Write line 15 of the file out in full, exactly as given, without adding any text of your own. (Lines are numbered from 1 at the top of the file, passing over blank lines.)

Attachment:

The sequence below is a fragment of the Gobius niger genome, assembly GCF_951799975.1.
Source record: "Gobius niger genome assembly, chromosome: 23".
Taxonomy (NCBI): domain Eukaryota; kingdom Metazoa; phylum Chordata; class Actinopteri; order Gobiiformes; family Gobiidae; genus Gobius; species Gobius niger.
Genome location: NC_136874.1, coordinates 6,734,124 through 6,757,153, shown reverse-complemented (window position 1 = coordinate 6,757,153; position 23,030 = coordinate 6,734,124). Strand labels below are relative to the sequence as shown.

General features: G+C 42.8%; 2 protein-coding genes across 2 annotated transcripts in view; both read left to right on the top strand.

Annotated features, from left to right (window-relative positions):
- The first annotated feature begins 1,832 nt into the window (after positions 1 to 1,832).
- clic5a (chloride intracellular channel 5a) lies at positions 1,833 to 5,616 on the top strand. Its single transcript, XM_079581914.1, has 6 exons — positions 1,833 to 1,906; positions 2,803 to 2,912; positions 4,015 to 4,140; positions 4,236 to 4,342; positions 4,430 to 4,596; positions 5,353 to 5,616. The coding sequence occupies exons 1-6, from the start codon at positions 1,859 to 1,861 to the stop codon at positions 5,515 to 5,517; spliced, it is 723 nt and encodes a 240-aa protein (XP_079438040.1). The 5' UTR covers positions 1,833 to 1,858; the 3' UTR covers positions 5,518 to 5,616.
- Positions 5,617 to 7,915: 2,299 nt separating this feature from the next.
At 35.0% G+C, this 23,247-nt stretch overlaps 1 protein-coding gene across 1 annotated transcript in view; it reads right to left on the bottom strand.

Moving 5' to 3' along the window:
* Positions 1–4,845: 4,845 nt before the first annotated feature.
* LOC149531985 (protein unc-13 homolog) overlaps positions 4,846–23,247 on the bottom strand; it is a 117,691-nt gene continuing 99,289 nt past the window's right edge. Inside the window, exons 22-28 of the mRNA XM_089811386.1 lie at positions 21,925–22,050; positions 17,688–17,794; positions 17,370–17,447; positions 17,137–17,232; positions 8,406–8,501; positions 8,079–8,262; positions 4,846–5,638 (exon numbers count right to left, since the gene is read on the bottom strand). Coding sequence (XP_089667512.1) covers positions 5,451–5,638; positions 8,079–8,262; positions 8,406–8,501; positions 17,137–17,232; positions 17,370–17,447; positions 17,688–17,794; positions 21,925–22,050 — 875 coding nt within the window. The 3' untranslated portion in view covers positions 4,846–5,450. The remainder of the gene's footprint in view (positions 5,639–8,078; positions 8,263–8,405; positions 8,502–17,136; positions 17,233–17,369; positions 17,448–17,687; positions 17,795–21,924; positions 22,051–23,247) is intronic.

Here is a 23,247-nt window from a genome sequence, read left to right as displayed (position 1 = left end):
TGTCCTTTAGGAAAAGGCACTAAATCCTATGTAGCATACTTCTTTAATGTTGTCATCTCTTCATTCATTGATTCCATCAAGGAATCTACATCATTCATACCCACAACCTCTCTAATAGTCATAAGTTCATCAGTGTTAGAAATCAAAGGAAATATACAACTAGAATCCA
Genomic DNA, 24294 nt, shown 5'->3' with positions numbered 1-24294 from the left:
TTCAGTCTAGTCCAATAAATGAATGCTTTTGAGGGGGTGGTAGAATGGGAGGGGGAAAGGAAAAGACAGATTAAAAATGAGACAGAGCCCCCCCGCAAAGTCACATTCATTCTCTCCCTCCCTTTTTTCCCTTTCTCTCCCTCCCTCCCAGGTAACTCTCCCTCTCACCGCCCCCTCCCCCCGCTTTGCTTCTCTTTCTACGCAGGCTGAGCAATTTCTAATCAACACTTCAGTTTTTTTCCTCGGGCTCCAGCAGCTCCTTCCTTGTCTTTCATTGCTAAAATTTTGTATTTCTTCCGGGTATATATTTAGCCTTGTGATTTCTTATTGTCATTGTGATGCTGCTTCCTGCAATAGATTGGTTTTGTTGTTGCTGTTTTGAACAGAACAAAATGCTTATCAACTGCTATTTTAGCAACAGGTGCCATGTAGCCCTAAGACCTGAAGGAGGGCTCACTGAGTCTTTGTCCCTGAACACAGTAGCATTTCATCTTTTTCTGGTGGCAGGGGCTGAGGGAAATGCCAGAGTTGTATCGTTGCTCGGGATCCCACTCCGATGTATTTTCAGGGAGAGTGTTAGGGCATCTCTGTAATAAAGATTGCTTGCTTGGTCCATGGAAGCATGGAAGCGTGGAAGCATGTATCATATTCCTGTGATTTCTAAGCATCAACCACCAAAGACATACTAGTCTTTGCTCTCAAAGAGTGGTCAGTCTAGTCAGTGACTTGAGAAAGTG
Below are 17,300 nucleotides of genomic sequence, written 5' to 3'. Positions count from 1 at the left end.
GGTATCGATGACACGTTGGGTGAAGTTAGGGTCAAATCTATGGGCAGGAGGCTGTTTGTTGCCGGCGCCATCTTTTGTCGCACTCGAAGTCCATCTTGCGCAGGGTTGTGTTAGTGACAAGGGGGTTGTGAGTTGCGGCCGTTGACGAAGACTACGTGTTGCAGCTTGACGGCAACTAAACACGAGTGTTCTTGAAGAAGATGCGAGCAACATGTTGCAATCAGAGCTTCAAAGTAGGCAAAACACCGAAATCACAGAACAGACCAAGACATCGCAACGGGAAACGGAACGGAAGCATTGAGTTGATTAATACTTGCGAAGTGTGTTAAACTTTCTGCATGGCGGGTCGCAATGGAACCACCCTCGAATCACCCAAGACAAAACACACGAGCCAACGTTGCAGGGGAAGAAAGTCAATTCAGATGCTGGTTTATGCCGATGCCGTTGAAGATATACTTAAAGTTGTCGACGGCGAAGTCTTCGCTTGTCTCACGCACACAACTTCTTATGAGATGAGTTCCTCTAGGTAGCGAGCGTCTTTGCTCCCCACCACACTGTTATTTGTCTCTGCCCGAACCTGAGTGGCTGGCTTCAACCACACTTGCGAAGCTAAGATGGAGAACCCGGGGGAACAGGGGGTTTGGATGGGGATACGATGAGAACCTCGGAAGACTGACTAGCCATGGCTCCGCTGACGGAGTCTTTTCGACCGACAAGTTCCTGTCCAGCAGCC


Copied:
TGTCCTTTAGGAAAAGGCACTAAATCCTATGTAGCATACTTCTTTAATGTTGTCATCTCTTCATTCATTGATTCCATCAAGGAATCTACATCATTCATACCCACAACCTCTCTAATAGTCATAAGTTCATCAGTGTTAGAAATCAAAGGAAATATACAACTAGAATCCA